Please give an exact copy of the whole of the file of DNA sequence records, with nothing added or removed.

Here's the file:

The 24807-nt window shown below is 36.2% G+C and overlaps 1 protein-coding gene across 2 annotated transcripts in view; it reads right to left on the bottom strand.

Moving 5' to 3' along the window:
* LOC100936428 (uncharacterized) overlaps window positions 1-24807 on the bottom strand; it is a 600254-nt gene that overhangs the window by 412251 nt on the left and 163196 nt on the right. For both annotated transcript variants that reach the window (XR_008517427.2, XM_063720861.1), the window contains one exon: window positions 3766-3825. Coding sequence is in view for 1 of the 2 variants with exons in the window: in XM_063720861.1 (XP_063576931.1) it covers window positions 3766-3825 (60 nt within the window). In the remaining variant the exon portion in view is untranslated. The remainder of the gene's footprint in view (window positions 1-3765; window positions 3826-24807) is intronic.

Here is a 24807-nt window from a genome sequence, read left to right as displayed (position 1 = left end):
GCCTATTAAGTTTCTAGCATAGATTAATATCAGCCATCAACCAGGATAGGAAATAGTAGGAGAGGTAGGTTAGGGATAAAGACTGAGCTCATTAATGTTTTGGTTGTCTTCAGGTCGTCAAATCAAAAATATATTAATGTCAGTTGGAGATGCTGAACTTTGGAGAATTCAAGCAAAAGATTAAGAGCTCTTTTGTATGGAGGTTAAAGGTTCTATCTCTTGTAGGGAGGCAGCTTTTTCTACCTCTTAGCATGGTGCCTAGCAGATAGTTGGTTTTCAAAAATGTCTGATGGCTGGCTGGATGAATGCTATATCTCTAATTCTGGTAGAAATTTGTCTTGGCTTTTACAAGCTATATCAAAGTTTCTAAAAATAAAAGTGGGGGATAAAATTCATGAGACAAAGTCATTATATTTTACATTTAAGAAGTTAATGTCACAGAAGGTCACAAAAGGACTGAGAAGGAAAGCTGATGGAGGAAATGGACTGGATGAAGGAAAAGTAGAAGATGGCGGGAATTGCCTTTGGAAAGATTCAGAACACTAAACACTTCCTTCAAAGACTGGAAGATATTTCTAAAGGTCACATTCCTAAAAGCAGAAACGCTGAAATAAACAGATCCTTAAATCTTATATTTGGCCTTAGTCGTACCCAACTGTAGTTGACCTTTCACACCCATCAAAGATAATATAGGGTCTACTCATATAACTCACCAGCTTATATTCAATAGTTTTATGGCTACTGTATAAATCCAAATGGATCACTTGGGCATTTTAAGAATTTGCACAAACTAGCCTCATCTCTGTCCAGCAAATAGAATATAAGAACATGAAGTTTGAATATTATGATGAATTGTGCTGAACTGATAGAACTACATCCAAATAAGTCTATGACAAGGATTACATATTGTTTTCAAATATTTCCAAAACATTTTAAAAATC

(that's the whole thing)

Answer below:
The 24807-nt window shown below is 36.2% G+C and overlaps 1 protein-coding gene across 2 annotated transcripts in view; it reads right to left on the bottom strand.

Moving 5' to 3' along the window:
* LOC100936428 (uncharacterized) overlaps window positions 1-24807 on the bottom strand; it is a 600254-nt gene that overhangs the window by 412251 nt on the left and 163196 nt on the right. For both annotated transcript variants that reach the window (XR_008517427.2, XM_063720861.1), the window contains one exon: window positions 3766-3825. Coding sequence is in view for 1 of the 2 variants with exons in the window: in XM_063720861.1 (XP_063576931.1) it covers window positions 3766-3825 (60 nt within the window). In the remaining variant the exon portion in view is untranslated. The remainder of the gene's footprint in view (window positions 1-3765; window positions 3826-24807) is intronic.

Here is a 24807-nt window from a genome sequence, read left to right as displayed (position 1 = left end):
GCCTATTAAGTTTCTAGCATAGATTAATATCAGCCATCAACCAGGATAGGAAATAGTAGGAGAGGTAGGTTAGGGATAAAGACTGAGCTCATTAATGTTTTGGTTGTCTTCAGGTCGTCAAATCAAAAATATATTAATGTCAGTTGGAGATGCTGAACTTTGGAGAATTCAAGCAAAAGATTAAGAGCTCTTTTGTATGGAGGTTAAAGGTTCTATCTCTTGTAGGGAGGCAGCTTTTTCTACCTCTTAGCATGGTGCCTAGCAGATAGTTGGTTTTCAAAAATGTCTGATGGCTGGCTGGATGAATGCTATATCTCTAATTCTGGTAGAAATTTGTCTTGGCTTTTACAAGCTATATCAAAGTTTCTAAAAATAAAAGTGGGGGATAAAATTCATGAGACAAAGTCATTATATTTTACATTTAAGAAGTTAATGTCACAGAAGGTCACAAAAGGACTGAGAAGGAAAGCTGATGGAGGAAATGGACTGGATGAAGGAAAAGTAGAAGATGGCGGGAATTGCCTTTGGAAAGATTCAGAACACTAAACACTTCCTTCAAAGACTGGAAGATATTTCTAAAGGTCACATTCCTAAAAGCAGAAACGCTGAAATAAACAGATCCTTAAATCTTATATTTGGCCTTAGTCGTACCCAACTGTAGTTGACCTTTCACACCCATCAAAGATAATATAGGGTCTACTCATATAACTCACCAGCTTATATTCAATAGTTTTATGGCTACTGTATAAATCCAAATGGATCACTTGGGCATTTTAAGAATTTGCACAAACTAGCCTCATCTCTGTCCAGCAAATAGAATATAAGAACATGAAGTTTGAATATTATGATGAATTGTGCTGAACTGATAGAACTACATCCAAATAAGTCTATGACAAGGATTACATATTGTTTTCAAATATTTCCAAAACATTTTAAAAATC